In some cases, perennial grasses are more beneficial than trees. Peatlands are gold mines of carbon (and when we lose them, they become massive carbon emitters – similar to permafrost areas). Huge amounts of carbon are also stored in the oceans: mangrove forests are the largest store of carbon per ha (higher than tropical rainforests). So if you want to maximize impact, you have to be agnostic about what actually gets planted – let the ecosystem guide you. You want to make sure the crops which are planted (or protected!) suit the environment and aid biodiversity, rather than diminish it by planting a monoculture.

 

3. You can also sequester carbon through regenerative agriculture

Regenerative farming is a movement that’s very rapidly gaining momentum worldwide amongst farmers and consumers. It builds on ancient and indigenous practices that have been around since humans entered the ‘agricultural age’ about 10,000 years ago. These practices, which are based on the principle of ‘farming with nature, rather than against it’, disappeared in large areas of the world, with the increasing application of highly mechanized farming, pesticides, herbicides and artificial fertilizers. And what we see now, is that about a third of our agricultural land is depleted: there is virtually no life and nutrition left in the soil. We have killed it all off, or taken it all out.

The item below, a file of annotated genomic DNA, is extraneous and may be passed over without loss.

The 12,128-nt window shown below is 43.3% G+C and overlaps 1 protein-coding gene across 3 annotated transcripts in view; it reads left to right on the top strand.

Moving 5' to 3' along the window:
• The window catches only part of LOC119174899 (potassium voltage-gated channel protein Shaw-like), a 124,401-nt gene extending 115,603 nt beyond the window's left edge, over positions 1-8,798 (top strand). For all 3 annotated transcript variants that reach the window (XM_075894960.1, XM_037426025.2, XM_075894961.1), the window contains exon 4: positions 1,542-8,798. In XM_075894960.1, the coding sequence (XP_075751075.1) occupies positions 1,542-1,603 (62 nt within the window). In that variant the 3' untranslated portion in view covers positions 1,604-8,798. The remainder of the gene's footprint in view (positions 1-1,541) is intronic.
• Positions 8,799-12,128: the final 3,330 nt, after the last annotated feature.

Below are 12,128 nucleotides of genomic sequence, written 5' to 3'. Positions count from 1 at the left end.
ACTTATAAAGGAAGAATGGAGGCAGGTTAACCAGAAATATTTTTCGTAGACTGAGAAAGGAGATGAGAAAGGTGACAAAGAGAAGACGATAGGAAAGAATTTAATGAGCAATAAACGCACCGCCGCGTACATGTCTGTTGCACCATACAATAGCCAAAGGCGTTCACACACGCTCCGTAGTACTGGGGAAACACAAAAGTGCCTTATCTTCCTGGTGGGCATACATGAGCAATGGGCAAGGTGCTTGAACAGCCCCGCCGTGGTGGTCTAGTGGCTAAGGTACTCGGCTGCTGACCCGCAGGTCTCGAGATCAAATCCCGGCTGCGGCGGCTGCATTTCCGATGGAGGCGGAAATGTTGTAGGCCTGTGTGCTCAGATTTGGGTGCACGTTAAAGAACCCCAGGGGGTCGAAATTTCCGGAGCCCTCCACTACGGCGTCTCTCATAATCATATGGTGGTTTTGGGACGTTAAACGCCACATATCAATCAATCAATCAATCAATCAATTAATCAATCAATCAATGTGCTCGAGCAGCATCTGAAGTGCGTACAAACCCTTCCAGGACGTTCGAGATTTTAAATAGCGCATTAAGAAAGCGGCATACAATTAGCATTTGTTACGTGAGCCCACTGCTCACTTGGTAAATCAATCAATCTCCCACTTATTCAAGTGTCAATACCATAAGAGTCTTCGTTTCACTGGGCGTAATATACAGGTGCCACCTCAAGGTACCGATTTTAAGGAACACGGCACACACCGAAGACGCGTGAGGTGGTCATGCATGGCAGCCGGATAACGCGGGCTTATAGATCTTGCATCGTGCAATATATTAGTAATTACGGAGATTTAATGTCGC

These degrading soils are contributors to global warming as they release carbon into the atmosphere. Regenerative farming is a way of farming that goes beyond organic (which mainly focuses on the avoidance of harmful chemicals in farming operations) towards a goal for the farm to contribute to increased soil fertility, and the capturing of carbon in the soil. This is done through a variety of methods such as no/low-tilling, mixed cropping systems, the application of compost and the (extensive) use of animals on the fields to aid with fertilization and soil structure improvement.